Hoke Expects Changes to Enhance Aggression

Michigan football coach Brady Hoke sat down with Sam Webb on Sports Talk 1050 WTKA this morning to discuss the major rearrangement he made to his defensive staff. The Wolverines' headman explained how the moves will help the defense be more aggressive, the tutelage Roy Manning sought out for his new role coaching corners, Jake Ryan's move to the MIKE, and much much more.

Sam Webb: Hey Brady, how are you doing this morning?

Brady Hoke: “Doing great. How are you?”

Sam Webb: Doing great. Well coach, let’s jump right in to it.  You made these moves yesterday.  You said you met with Greg Mattison and he determined it was of benefit for the defense for him to take over the linebackers… to coach the middle of the defense.  Explain to us why.  What was the thought process there?

Brady Hoke: “Well, like anything in life you evaluate everything that you’re doing.  And we did that, and obviously we brought Doug Nussmeier in.  Defensively we took time and thought about it.  Then Greg and I obviously have an awful lot of respect for each other.  We talked about what to do on the defensive side of the ball and really felt one of the things I felt (was important) was getting him back in the middle of the defense where when you’re doing your different drill work… your inside drill, your seven-on-seven… he’s got better eyes.  Obviously we tape everything and we look at everything, but I think having your coordinator in a position in the middle of the defense… he’s coached linebackers for a lot of different years.  In fact when we coached at Western Michigan he was in the inside linebacker coach and I was the d-line coach.  I just feel for us as a staff for him as a coordinator it just makes more sense.  We’re excited about it, the kids are excited about it, and we’re looking forward to it.”

Sam Webb: So Brady that obviously shifts some guys.  First, that moves Mark Smith to the defensive line.  He’s listed as a d-line coach.  His experience there, kind of talk about that transition.  But another thing that stuck out was I didn’t see your name as coaching a position.  So what does that mean for you?  Are you not coaching d-line any more, are you going to be moving around?  What is Brady Hoke going to be coaching this year other than the team obviously?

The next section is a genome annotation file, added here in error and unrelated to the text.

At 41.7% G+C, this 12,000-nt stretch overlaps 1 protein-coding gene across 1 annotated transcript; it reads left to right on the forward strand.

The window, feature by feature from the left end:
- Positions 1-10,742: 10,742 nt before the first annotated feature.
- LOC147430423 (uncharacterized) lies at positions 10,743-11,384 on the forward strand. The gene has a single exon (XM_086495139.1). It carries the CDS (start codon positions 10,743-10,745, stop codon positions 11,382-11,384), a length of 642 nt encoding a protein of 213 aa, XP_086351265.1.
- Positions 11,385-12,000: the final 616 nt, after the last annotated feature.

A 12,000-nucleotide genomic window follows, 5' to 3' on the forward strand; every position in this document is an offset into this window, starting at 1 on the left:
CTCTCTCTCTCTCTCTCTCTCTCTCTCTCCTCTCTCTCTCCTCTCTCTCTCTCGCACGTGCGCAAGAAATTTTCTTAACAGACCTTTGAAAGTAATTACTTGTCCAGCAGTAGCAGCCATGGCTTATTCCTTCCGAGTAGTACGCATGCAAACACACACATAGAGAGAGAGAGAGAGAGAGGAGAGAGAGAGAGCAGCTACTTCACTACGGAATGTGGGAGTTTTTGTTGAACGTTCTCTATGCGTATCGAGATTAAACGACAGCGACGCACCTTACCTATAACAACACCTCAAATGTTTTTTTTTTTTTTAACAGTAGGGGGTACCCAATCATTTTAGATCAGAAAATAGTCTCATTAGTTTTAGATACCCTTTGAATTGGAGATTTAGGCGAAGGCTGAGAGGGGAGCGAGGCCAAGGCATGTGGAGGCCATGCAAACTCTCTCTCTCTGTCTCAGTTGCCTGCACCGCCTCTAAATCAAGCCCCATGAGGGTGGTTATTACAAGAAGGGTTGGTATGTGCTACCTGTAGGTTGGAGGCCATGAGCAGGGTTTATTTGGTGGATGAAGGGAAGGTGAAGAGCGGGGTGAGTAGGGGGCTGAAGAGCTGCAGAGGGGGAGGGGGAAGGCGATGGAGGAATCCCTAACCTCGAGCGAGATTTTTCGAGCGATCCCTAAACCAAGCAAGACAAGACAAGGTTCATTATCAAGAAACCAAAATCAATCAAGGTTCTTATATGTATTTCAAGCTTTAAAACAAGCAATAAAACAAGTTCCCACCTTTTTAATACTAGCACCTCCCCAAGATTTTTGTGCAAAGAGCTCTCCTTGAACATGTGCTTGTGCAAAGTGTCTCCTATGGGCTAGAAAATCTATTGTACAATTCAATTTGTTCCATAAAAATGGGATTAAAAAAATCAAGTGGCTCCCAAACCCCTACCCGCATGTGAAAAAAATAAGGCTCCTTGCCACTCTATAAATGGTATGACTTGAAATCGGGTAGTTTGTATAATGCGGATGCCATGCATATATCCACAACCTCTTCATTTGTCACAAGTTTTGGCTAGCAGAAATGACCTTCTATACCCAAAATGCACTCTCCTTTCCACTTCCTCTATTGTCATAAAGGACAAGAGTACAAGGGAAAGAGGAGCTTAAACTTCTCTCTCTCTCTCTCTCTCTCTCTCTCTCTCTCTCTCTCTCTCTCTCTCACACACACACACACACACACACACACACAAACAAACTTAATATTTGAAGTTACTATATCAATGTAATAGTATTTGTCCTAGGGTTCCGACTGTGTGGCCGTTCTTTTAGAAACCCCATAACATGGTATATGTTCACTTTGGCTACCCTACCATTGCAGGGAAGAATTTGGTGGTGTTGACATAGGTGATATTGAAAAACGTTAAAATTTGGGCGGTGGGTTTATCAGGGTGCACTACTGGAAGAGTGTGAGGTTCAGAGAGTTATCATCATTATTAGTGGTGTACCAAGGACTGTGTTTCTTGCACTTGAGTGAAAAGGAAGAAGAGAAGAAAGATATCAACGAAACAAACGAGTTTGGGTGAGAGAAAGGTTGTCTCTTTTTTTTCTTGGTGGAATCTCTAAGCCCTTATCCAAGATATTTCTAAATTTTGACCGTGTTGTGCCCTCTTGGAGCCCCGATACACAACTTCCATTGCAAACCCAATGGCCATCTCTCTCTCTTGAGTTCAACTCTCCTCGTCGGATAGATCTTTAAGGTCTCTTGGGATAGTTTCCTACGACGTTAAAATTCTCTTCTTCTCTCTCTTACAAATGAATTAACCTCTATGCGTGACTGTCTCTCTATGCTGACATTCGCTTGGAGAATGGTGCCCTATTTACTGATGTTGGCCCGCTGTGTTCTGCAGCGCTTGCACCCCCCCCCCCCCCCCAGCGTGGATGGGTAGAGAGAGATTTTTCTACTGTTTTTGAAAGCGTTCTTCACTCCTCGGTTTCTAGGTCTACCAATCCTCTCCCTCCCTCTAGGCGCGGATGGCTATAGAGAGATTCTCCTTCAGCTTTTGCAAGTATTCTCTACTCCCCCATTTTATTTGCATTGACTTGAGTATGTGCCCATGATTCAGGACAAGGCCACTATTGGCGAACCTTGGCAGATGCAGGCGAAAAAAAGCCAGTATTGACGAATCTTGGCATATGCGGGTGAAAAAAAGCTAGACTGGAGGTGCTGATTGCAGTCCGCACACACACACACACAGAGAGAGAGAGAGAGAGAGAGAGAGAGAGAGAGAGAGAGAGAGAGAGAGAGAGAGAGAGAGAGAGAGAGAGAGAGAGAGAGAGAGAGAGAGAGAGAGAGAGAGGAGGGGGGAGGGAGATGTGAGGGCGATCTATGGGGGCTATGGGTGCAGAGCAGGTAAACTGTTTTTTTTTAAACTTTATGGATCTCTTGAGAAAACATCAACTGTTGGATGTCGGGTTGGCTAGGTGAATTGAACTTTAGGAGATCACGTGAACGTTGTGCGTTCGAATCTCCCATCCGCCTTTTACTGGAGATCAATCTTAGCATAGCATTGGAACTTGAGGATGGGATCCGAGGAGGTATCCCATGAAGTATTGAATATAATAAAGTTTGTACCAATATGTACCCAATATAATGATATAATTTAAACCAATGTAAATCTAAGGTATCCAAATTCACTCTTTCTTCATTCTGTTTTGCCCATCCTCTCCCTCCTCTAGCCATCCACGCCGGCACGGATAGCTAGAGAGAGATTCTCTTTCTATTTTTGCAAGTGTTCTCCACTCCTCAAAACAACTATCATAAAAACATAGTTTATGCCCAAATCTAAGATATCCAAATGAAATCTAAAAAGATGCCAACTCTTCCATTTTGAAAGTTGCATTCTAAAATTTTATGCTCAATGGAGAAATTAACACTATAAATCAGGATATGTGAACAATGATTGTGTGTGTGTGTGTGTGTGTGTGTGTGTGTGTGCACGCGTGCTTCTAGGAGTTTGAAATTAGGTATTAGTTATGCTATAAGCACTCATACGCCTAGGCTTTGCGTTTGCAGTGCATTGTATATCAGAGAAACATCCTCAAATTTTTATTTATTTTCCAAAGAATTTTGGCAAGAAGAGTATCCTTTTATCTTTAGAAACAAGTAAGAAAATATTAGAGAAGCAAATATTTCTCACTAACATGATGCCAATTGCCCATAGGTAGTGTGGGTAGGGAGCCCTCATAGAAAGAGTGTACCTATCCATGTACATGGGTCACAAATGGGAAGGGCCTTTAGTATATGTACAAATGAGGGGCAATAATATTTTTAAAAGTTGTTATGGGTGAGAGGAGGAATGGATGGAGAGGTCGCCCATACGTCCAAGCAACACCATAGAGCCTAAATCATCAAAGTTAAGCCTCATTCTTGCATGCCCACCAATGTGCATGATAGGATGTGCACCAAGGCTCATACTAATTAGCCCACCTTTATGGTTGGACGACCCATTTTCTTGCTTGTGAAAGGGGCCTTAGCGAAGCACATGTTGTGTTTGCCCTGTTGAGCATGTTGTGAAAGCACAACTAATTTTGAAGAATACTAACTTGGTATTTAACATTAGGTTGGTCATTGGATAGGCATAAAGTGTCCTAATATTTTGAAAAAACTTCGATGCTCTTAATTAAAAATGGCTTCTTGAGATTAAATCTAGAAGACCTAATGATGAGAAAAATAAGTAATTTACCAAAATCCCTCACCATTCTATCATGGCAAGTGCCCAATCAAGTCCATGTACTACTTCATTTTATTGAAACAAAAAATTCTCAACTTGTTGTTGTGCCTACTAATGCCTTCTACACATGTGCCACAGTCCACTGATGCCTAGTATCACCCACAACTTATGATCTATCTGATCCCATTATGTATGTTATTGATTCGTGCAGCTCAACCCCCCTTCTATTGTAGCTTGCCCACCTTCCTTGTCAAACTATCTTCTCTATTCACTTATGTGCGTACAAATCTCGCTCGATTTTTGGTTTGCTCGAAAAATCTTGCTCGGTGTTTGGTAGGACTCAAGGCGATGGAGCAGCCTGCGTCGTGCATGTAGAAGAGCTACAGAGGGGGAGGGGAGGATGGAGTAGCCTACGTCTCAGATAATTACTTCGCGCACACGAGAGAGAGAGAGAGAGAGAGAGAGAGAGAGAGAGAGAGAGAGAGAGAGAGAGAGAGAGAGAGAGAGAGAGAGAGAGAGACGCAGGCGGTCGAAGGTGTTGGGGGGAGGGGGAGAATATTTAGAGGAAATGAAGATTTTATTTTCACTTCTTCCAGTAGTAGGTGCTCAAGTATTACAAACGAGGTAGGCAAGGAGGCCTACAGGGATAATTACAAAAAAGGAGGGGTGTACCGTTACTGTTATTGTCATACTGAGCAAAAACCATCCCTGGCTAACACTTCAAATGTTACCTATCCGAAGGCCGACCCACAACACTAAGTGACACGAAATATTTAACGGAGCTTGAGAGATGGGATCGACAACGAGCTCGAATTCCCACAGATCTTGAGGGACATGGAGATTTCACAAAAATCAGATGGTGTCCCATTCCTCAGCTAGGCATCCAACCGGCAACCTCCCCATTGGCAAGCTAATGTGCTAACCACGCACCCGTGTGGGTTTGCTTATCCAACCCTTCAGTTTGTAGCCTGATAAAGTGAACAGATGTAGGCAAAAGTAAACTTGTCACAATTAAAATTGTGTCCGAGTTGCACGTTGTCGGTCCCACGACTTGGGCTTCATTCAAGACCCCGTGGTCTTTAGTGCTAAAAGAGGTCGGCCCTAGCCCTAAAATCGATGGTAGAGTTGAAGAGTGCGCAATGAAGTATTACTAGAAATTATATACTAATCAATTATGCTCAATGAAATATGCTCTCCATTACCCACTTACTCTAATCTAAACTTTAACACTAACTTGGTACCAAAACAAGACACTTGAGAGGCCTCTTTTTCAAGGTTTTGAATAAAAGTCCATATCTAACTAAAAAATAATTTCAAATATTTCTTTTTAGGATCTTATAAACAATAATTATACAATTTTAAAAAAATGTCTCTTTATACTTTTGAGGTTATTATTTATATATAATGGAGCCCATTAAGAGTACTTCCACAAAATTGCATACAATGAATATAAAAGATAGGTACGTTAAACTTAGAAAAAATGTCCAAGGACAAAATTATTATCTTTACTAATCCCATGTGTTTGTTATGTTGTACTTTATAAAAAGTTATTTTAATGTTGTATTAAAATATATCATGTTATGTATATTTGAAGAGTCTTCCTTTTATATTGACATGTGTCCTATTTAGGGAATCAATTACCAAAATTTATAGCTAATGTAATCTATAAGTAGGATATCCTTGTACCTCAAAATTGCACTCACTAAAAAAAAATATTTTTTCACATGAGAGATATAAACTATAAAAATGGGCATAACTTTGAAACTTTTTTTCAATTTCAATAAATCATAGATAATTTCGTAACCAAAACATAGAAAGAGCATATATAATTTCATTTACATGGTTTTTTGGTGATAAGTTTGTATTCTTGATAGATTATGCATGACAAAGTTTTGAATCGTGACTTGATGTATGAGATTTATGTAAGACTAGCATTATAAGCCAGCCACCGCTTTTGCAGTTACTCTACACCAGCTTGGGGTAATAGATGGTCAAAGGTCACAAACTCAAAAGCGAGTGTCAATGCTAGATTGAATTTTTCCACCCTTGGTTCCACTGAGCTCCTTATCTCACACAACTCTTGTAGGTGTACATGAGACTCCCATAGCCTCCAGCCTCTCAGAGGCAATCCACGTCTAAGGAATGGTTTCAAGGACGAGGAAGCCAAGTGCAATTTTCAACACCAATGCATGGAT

Brady Hoke: “I’m still going to help out with the front.  I’m not going to get away from it totally.  I enjoy working with those kids every day and I like their mentality.  We have some great kids in there who are working awful hard.  Mark was a d-line coach for 16, 17 years, and that’s how I met work originally, working the Michigan camp.  So for him it’s just going back home to another position.  I know those guys are excited.  Ernie Lawson will help him out and then I’m still going to be a guy that’s doing some things with those guys on a daily basis, so I’m not getting away with it.  But at the same time it will also allow me to do some things that I need to.”

Sam Webb: So now Roy moves back to the secondary to coach corners.  It’s not uncommon for a coach to coach a position that he has neither played nor coached before.  But I’m curious about the challenges there.  Kinda list those, and how do you speed up the learning curve, so to speak, when a coach is taking over a position that he hasn’t coached or played before.

Brady Hoke: “Well yeah, there’s no doubt. I’m sure some people are saying, ‘how do you do that?’  Look I was a linebacker and coached linebackers and became a defensive line coach.  Roy, our first year as a graduate assistant, coached o-line. Then at Cincinnati he coached running backs.  The number one thing is being a teacher and being able to communicate.  In this day of age of football with the spread offenses and you’re having personnel in the game… nickels or dimes and all that kind of stuff… that’s a lot to take for one coach.  I did some research on it and I talked to a lot of different coaches across the country about how they configure their secondary.  Then you look at the national football league model and they have a corners coach and a safeties coach in most places.  So I think this gives Roy a great opportunity.  He’s such a good teacher and has great relationships with the kids and they have so much respect for him, I think this is going to be good for us as a defense and us as a team.  Curt will handle the inside two guys in the back end, the two safeties.  I think that allows him to do a great job because of the adjustments that those guys make.  Really I think it’s a real plus for us.  Jerry Milling who’s a graduate assistant will help Greg a little bit at the linebacker position because Greg will have all three of them.  We’ve done that here before with a graduate assistant helping out with the SAM, and Jerry has done a great job for us.”

Sam Webb:  I recall a couple years ago it really seemed like the secondary dynamic was a little similar.  Not totally because obviously you didn’t have another secondary coach, but it really seemed like Aubrey (Pleasant) when he was here helped out with the corners.  I remember talking to the guys and talking to (Mallory) about it back at that time.  Having another guy to have some of that focus seemed to help. Is this kind of a return to that kind of dynamic?